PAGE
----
Guest post by Mark Cunningham
Music is one of those things that writers have to decide. It’s kind of like Beatles or Stones. I am a music guy, that’s all there is to it. For the record I am listening to a very tasty Phish soundboard as I type.Now, a lot of those who don’t write to music choose silence to limit distractions. Where do they write? I can’t help but wonder. Silence is something I do when I’m sleeping, both by nature and circumstances. If I am looking to check into writer land, nothing does the trick virtually instantaneously like tunes.
I suggest to those who choose whatever silence they have the opportunity to obtain over music, that perhaps they simply have not found the right kind. Music, like love and beverage, has all sorts of textures and flavors. There is a certain type of music that is good for writing, although it is clearly different for each individual.
For me, music skims the story, like a rock going across the water. It’s there, keeping pace in between skips, but it lands now and then, making a point. When it is clicking, my fingers are jamming with the music, laying down words directly from my muse. Again, I heartily recommend it. You just have to find the right skimming music for you.
The first thing about skimming music, is that it shouldn’t be the main event. Skimming music needs to be able to assume a backseat when required. This typically suggests music that is more instrumental than lyrical. I love Dylan, but when I am writing, Visions of Johanna has a chance of getting in the way, as it’s mostly landing. The same thing goes for Frank Zappa, unless he is just playing guitar, in which case he keeps it very airborne.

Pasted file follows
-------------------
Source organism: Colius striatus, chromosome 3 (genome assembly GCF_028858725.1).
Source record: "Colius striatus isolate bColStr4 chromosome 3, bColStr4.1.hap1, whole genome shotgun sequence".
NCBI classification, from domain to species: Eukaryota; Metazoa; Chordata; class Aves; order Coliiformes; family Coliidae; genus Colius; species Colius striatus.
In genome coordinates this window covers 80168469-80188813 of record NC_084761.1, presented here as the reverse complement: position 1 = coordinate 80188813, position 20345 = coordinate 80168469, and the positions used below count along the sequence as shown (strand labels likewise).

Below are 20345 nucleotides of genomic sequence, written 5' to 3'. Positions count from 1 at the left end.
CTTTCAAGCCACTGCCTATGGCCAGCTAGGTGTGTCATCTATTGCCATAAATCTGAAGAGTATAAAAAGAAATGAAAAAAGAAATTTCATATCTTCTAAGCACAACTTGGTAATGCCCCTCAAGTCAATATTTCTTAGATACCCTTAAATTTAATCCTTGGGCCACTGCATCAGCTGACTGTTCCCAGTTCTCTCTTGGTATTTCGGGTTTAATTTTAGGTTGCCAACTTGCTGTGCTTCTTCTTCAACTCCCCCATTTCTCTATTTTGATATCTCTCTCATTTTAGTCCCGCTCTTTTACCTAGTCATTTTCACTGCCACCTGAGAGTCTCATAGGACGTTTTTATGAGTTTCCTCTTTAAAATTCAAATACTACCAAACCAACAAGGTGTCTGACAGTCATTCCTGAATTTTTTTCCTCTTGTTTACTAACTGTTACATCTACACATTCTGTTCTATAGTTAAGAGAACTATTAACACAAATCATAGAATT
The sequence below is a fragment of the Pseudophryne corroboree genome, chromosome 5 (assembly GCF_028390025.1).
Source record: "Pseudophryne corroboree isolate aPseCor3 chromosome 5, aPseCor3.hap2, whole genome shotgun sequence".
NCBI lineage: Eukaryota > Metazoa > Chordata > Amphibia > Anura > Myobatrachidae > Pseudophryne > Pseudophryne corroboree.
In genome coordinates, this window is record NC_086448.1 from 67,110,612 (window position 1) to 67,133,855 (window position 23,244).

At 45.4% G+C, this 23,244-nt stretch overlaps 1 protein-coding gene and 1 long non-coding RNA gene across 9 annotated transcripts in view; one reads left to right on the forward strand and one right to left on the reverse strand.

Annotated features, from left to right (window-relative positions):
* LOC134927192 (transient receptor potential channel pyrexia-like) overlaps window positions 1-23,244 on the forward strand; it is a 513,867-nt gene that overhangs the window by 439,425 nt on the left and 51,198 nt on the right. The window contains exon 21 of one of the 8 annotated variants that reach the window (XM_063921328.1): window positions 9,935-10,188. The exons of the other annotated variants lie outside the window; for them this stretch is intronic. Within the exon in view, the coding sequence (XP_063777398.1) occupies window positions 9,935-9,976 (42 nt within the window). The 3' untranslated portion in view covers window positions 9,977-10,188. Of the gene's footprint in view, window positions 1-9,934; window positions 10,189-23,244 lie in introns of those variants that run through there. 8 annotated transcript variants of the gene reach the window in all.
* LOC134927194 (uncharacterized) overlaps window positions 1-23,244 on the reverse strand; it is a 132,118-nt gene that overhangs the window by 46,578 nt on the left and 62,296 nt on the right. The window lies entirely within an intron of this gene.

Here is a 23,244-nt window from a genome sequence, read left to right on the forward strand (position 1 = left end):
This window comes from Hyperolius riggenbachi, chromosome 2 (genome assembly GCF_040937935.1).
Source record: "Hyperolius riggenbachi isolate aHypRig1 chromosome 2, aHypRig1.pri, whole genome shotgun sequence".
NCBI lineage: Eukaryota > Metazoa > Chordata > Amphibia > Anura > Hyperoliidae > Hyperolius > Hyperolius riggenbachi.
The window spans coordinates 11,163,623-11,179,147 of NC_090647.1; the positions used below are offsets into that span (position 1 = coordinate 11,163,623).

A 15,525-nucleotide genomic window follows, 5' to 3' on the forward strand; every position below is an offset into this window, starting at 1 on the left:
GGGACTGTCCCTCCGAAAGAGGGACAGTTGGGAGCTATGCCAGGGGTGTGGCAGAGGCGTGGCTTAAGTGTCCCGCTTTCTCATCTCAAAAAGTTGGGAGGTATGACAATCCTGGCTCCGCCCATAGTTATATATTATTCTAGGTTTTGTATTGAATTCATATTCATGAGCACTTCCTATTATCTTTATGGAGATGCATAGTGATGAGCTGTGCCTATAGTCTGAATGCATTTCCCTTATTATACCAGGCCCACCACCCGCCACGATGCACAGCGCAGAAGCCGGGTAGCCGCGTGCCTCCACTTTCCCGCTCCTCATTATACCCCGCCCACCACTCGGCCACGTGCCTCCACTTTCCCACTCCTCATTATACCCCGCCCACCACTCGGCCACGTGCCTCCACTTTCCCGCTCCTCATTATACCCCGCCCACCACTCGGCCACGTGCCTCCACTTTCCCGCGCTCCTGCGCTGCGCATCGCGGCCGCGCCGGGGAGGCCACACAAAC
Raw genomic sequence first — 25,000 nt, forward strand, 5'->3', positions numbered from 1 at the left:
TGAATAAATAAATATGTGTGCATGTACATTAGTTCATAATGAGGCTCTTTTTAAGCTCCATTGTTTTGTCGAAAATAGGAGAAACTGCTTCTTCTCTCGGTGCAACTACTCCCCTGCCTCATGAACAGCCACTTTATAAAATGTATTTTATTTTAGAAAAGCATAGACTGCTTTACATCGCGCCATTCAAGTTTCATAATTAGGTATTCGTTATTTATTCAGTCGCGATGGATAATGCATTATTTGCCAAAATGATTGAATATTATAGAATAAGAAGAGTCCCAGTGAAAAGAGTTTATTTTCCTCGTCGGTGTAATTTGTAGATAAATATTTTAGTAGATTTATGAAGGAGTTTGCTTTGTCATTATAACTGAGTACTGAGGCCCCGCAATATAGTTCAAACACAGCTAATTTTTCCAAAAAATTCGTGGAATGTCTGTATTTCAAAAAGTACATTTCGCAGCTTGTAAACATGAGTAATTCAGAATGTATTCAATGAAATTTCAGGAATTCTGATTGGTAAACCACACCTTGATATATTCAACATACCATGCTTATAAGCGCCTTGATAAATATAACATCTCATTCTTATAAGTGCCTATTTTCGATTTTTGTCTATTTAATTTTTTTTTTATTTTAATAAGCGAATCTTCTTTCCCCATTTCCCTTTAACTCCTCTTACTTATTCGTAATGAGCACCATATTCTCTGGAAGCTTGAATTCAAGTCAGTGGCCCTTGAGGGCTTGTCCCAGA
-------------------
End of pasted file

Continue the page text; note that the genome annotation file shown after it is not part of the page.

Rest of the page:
My personal preferences are jam bands and jazz. Both are ideal for putting on headphones and skimming. Both employ typically longish pieces and both are liberal with time changes to keep it interesting. I find myself losing myself in my fingers as a good jam goes on. Usually, a lot gets written. Classical music is also perfect for skimming. It flows and has very nice transitions. Mozart, Bach and Schubert have always worked well for me. I also wrote a lot of a short story on a train once to Carmen. I have found that no matter the flavor of the music, when the texture is live, it seems to work better for skimming. Live performances seem to promote spontaneity and improvisation.
One final note on skimming, I suggest it for writing, not reading. When you are ready to read what you have written, especially during a long skim, it’s time to turn the music off.
Mark Cunningham is a US-based writer and sometime collaborator with Waxings. This extract is from a series of posts on a music-related writing exercise he calls ‘Over the Wall’. Read more about the exercise and Mark’s other projects at his blog, The Wombat Returns.